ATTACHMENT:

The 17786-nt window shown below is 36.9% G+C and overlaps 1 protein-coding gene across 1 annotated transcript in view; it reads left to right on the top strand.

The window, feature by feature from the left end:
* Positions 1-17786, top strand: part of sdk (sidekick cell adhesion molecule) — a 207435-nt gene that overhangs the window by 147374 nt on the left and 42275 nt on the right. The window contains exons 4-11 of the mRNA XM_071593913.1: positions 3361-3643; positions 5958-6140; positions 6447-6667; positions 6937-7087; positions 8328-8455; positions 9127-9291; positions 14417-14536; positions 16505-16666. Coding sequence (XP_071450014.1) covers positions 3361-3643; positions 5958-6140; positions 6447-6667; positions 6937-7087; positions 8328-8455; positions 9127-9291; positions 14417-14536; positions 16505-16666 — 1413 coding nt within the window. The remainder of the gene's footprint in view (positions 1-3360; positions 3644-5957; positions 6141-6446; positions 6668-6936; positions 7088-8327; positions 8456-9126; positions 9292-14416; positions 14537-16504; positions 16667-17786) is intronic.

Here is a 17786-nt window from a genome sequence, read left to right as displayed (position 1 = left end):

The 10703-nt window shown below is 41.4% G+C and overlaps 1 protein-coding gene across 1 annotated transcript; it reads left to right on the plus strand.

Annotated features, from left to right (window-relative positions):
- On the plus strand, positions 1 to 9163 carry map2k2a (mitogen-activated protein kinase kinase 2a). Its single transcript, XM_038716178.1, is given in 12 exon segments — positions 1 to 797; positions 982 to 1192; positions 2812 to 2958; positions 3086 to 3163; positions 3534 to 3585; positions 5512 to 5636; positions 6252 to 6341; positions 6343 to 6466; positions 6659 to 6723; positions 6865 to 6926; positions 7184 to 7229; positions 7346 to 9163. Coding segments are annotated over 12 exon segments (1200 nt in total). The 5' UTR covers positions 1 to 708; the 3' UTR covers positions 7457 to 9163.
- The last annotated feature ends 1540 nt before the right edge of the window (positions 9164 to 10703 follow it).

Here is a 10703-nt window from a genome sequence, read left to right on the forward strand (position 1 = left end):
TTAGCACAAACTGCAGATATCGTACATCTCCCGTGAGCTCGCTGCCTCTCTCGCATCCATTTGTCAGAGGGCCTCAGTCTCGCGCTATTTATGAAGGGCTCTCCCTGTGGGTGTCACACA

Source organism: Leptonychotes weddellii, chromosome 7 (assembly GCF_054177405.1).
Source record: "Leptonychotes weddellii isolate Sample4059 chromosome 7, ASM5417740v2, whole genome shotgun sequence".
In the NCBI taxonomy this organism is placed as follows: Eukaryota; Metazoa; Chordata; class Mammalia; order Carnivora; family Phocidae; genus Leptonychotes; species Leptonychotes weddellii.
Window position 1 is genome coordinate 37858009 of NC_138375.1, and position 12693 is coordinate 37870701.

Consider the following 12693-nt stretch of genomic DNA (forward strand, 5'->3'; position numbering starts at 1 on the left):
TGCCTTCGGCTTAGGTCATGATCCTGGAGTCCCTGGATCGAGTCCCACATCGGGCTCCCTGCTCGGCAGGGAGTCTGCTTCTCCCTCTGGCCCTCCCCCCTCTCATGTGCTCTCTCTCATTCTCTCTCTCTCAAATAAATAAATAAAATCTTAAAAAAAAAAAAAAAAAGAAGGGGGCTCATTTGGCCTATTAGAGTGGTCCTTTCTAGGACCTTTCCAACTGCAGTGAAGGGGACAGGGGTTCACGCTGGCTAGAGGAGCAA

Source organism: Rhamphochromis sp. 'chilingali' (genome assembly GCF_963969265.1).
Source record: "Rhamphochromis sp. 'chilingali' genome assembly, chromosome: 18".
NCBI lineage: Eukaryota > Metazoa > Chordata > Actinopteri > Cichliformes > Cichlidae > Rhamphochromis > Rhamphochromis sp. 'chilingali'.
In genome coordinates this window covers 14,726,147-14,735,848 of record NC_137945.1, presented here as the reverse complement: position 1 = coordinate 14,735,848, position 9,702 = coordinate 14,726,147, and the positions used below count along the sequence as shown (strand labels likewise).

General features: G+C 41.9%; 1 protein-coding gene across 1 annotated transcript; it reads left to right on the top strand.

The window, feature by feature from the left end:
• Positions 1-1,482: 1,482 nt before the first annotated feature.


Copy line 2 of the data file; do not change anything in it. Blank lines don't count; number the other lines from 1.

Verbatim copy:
The window, feature by feature from the left end: